Alexander Hamilton died exactly two hundred and eleven years ago today, killed in a duel -- incredibly -- by the sitting Vice President, Aaron Burr. On the very same island where Hamilton drew his last breath, he has been brought back to life, this time on the Broadway stage. Furthermore, Lin-Manuel Miranda's musical Hamilton points the way toward our future as a people by looking back at our past in a revolutionary manner. As Miranda himself put it, he is "telling the story of someone who I don't think would expect it to be told in this way."
Not only is the play written by a Nuyorican whose ethnic background differs from that of the title character, the cast as a whole consists largely of black and Hispanic Americans playing Founding Fathers, i.e., the Americans most likely to come to mind when one thinks of the dead, white males that have long dominated our history. However, they are not simply black and brown faces speaking and acting in the same way elites of the late eighteenth century did. Miranda has given us characters, to cite one example, that include "a Thomas Jefferson who swaggers like the Time's Morris Day, sings like Cab Calloway and drawls like a Dirty South trap-rapper."
It is this integration that so interests me, because it represents where we as a country and as a people need to head. Strengthening our collective sense of ourselves as a single people -- diverse yet unified -- is crucial to our future. Of the various metaphors used to describe our national identity (e.g., melting pot, mosaic, salad), it is the metaphor of gumbo that strikes me as both the most accurate and the one for which a healthy society should aim.
In his take on the topic, President Obama explained: "[Gumbo]'s not a thin soup. It's got these big chunks of stuff in it. But those things are seasoning each other." His point, with which I agree, is that there is a common, shared culture, but there are also new ingredients always being added to it. Both interact with each other, as the new ingredients absorb the flavor of the soup while influencing it as well. What Miranda has done with Alexander Hamilton & Co. offers a perfect example of what Obama, on another occasion, called the "constant cross-pollination [that] is occurring ... Identities are scrambling, and then cohering in new ways."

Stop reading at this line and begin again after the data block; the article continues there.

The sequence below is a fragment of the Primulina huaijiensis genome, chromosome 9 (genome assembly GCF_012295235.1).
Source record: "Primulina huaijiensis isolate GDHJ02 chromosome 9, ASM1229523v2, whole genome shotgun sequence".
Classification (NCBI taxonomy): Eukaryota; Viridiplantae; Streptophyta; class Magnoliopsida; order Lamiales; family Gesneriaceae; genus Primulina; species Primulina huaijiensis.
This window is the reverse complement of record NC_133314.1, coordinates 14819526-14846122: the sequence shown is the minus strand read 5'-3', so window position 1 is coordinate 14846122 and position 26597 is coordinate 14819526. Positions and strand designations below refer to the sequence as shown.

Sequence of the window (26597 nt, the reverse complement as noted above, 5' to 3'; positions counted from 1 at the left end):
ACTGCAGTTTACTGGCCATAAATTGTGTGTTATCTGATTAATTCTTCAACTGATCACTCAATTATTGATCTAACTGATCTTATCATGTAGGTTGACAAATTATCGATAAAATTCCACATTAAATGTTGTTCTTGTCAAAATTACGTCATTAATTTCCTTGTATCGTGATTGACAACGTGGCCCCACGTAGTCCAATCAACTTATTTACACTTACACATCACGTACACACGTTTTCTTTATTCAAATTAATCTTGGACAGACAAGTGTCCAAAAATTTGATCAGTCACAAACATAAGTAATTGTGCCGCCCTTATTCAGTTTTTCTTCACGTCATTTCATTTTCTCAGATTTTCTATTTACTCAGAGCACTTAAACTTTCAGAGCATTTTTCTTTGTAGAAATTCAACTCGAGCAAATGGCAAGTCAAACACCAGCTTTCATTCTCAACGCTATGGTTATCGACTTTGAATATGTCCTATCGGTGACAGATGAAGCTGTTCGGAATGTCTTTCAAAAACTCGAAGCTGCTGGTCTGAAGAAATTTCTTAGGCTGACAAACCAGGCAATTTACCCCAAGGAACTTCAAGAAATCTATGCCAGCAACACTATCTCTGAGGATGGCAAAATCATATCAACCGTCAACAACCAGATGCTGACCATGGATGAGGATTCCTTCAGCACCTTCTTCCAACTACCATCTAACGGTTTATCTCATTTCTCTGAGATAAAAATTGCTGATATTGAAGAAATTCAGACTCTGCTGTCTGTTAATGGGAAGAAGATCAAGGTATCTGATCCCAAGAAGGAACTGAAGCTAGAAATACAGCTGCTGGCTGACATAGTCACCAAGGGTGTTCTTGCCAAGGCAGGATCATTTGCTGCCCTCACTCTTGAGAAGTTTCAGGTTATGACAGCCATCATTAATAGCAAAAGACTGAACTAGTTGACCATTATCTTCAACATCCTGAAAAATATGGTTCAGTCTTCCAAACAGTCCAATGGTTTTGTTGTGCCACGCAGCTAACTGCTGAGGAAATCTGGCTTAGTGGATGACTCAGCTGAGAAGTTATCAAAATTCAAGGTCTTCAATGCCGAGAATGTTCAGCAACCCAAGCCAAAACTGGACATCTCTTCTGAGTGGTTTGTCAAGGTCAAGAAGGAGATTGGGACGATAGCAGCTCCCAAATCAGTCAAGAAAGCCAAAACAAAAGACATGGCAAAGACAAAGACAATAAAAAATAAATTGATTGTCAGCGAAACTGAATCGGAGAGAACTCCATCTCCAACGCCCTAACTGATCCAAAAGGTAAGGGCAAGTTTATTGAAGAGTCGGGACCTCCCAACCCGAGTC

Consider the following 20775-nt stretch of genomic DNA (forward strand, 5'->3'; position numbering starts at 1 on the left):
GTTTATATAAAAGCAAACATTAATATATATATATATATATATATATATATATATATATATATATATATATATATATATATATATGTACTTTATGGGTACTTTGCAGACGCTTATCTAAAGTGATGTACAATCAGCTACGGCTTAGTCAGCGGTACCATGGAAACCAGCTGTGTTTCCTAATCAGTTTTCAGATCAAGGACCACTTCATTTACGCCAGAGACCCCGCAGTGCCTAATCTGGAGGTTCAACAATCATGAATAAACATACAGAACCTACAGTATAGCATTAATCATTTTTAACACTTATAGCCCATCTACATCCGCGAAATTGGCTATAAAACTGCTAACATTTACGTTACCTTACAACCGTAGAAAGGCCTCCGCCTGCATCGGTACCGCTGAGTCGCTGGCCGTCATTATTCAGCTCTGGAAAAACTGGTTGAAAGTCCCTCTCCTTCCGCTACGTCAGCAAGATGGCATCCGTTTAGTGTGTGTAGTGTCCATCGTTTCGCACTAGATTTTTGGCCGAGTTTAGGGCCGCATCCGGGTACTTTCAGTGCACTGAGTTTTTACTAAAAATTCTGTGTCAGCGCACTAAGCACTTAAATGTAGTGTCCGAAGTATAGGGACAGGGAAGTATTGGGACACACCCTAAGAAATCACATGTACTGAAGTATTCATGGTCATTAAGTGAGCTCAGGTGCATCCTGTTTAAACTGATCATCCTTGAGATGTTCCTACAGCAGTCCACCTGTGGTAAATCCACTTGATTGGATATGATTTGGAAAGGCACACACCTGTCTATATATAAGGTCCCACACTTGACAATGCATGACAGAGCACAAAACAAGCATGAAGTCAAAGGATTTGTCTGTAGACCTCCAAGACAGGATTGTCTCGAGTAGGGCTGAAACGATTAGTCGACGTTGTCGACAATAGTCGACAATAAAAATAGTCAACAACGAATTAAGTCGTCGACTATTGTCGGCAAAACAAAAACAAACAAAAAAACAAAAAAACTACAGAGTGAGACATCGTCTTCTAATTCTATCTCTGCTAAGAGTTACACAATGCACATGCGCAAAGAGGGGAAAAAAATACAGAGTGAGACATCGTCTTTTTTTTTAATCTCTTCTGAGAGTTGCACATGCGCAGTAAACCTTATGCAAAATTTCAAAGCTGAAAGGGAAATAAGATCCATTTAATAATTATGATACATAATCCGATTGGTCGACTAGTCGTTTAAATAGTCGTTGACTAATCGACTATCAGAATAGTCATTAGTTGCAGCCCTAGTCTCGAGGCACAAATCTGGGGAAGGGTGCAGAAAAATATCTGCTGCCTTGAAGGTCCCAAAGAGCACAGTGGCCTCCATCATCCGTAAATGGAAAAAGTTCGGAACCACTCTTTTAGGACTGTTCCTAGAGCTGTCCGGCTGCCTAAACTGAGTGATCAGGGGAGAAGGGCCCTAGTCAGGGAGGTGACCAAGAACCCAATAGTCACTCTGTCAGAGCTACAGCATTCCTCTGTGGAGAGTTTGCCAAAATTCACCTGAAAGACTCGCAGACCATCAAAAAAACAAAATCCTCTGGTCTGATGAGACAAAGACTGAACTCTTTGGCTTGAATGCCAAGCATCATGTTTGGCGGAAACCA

Miranda's artistic creation would be impossible without empathy, which, to again quote the president, means the ability to "stand in somebody else's shoes and see through their eyes." We can see this empathy in the following comment: "When I encountered Alexander Hamilton I was immediately captivated," Miranda says. "He's an inspirational figure to me. And an aspirational one."
It's all too easy for Americans to divide ourselves into groups where we feel most comfortable. Anxiety about change -- all too often ginned up by those who can gain an advantage by doing so and who are too ruthless to care about the consequences -- only heightens that tendency. For example, when Dylann Roof thought in terms of "we," he was unable to think outside of a very narrow set of boundaries defined by race, culture, and ideology. He personifies the opposite of empathy.